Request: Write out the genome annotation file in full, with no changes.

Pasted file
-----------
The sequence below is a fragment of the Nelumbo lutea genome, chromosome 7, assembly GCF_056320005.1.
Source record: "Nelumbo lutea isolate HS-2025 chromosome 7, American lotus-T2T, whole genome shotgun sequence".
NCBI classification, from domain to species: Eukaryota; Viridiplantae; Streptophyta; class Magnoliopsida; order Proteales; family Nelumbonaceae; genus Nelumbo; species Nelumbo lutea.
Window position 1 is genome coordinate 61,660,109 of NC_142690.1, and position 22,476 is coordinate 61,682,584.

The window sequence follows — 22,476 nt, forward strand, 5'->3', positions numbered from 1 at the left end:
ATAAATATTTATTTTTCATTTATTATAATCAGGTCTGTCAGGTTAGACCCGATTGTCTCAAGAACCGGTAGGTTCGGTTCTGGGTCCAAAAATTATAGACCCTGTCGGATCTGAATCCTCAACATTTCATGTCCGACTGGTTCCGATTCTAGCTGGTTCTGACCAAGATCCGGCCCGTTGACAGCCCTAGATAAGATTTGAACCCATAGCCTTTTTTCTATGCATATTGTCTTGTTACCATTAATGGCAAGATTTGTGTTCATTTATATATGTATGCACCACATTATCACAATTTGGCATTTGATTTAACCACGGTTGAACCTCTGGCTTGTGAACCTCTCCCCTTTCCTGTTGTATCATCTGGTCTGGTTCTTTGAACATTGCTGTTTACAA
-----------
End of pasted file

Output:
The sequence below is a fragment of the Nelumbo lutea genome, chromosome 7, assembly GCF_056320005.1.
Source record: "Nelumbo lutea isolate HS-2025 chromosome 7, American lotus-T2T, whole genome shotgun sequence".
NCBI classification, from domain to species: Eukaryota; Viridiplantae; Streptophyta; class Magnoliopsida; order Proteales; family Nelumbonaceae; genus Nelumbo; species Nelumbo lutea.
Window position 1 is genome coordinate 61,660,109 of NC_142690.1, and position 22,476 is coordinate 61,682,584.

The window sequence follows — 22,476 nt, forward strand, 5'->3', positions numbered from 1 at the left end:
ATAAATATTTATTTTTCATTTATTATAATCAGGTCTGTCAGGTTAGACCCGATTGTCTCAAGAACCGGTAGGTTCGGTTCTGGGTCCAAAAATTATAGACCCTGTCGGATCTGAATCCTCAACATTTCATGTCCGACTGGTTCCGATTCTAGCTGGTTCTGACCAAGATCCGGCCCGTTGACAGCCCTAGATAAGATTTGAACCCATAGCCTTTTTTCTATGCATATTGTCTTGTTACCATTAATGGCAAGATTTGTGTTCATTTATATATGTATGCACCACATTATCACAATTTGGCATTTGATTTAACCACGGTTGAACCTCTGGCTTGTGAACCTCTCCCCTTTCCTGTTGTATCATCTGGTCTGGTTCTTTGAACATTGCTGTTTACAA